People often always assume that it is men who oppress and silence women. Yes that is true, but women also oppress and silence other women. Older women suppress and silence younger women, and white women oppress and silence black women. At the conference, race seemed to be the elephant in the room. There is no way we can talk about health and its inequities but fail to address class and racial differences. Scientists would ramble on about how it is “us, young black women who are at risk” of new infections and claim that it is because of our background and environment, low-socio-economic status, and our cultural values that are patriarchal and oppressive. That may be true, but let’s not neglect to address the fact that it is white women and men who are speaking for us. They are the experts, the lead researchers, the funders. We are the victims, the helpless, the useless.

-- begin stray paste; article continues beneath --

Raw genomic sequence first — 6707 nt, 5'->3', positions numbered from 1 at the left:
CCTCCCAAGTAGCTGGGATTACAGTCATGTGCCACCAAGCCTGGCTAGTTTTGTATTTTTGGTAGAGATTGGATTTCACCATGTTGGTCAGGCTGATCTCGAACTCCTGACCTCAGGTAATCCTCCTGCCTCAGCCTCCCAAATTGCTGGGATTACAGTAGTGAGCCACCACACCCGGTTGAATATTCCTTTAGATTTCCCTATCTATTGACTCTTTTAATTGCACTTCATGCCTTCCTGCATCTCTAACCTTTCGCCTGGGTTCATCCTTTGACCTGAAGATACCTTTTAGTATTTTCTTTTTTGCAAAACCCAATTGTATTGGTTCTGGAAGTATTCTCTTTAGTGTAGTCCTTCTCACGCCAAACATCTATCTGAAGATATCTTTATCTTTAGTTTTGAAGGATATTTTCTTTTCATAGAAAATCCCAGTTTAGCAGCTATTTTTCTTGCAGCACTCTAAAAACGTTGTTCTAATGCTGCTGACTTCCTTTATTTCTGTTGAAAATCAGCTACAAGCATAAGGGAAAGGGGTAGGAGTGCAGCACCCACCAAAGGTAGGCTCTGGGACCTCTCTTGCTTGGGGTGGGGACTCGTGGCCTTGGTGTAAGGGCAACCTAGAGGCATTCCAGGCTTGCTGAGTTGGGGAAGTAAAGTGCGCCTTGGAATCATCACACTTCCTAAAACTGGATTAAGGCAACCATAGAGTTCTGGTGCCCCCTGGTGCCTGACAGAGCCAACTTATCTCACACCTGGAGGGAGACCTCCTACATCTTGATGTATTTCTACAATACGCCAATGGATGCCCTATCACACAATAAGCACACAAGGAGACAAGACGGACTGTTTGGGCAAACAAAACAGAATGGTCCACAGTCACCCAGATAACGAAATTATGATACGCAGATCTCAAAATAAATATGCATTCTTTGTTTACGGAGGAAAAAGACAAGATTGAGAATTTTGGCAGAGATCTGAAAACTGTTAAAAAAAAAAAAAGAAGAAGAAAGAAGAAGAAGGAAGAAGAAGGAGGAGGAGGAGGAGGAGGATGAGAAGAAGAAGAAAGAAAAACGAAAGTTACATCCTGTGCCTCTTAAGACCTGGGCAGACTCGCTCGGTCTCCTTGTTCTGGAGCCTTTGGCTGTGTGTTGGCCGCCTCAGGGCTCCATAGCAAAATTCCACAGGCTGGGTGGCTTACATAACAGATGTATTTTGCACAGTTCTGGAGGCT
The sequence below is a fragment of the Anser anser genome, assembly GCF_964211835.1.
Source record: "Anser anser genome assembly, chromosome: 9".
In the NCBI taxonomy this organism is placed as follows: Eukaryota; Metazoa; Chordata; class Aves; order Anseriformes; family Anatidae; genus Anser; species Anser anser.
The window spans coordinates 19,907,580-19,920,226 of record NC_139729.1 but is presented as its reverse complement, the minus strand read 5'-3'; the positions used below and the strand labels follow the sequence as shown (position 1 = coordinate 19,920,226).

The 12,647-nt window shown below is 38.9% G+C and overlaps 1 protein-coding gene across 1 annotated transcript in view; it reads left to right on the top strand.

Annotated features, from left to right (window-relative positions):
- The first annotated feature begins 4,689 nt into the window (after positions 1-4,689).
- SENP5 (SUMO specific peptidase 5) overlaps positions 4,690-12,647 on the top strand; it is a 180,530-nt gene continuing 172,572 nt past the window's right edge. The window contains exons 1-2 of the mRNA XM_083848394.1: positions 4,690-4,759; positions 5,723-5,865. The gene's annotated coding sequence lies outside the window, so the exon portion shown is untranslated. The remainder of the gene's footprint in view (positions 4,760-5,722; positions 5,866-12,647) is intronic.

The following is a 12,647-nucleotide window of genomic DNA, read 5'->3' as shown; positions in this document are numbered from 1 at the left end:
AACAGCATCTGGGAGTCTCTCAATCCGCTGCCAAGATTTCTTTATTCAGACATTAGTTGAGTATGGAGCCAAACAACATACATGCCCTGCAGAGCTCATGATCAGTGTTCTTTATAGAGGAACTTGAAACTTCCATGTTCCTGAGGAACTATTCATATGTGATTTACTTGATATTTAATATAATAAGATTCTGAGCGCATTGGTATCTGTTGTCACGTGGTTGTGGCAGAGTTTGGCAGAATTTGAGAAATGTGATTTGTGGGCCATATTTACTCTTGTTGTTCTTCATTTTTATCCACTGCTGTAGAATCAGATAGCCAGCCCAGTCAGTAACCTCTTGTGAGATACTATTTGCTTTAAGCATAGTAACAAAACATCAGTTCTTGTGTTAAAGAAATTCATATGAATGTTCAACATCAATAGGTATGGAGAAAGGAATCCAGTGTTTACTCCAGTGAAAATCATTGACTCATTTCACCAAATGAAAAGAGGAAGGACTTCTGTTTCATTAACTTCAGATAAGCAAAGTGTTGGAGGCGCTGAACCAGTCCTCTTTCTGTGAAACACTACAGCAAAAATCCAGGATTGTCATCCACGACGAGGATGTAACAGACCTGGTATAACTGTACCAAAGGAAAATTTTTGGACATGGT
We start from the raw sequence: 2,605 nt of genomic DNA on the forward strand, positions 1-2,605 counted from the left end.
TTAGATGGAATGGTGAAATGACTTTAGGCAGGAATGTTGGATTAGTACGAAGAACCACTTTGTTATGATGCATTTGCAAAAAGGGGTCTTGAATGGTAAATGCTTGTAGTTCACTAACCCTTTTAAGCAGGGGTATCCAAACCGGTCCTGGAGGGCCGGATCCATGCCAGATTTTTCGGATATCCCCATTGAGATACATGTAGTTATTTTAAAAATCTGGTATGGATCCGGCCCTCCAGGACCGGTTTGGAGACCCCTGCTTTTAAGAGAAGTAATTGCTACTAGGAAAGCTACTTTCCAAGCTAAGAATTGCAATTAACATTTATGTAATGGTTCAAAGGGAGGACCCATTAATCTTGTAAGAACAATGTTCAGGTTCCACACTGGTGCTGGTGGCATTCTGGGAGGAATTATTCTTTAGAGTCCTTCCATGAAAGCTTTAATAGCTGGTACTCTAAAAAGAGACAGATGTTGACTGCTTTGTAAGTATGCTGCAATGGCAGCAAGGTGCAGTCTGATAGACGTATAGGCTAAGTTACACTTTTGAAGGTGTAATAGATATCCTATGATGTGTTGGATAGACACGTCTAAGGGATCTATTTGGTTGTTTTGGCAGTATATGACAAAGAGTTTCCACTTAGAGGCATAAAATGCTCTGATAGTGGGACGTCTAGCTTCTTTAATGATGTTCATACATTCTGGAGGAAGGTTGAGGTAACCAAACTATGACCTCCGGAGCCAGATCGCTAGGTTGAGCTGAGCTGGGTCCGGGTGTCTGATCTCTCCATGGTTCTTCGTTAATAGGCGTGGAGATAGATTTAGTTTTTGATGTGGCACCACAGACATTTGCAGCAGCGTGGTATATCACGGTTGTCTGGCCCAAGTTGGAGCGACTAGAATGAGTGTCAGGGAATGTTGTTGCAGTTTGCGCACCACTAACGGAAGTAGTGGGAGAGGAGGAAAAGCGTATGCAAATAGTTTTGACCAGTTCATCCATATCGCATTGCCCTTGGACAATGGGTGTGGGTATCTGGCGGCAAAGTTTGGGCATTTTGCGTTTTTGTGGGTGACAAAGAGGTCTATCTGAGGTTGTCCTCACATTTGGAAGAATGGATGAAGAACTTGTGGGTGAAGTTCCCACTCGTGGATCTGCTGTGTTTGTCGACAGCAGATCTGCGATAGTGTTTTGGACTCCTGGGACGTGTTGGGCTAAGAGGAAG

They speak of us black people as if we are children that cannot think for themselves; we need help from the “West” otherwise we will keep killing ourselves through this disease. I raised the question, how is it there are very few young black female scientists on these podiums – are we really not that educated as a people? We, young women, are not homogenous and cut from the same cloth. It is the very same older women who attend these conferences, work for non-governmental organisations (NGOs) or form part of civil society fighting AIDS that go back to their communities and tell young women to close their legs and not engage in sex.
Who are these young people chosen to represent us?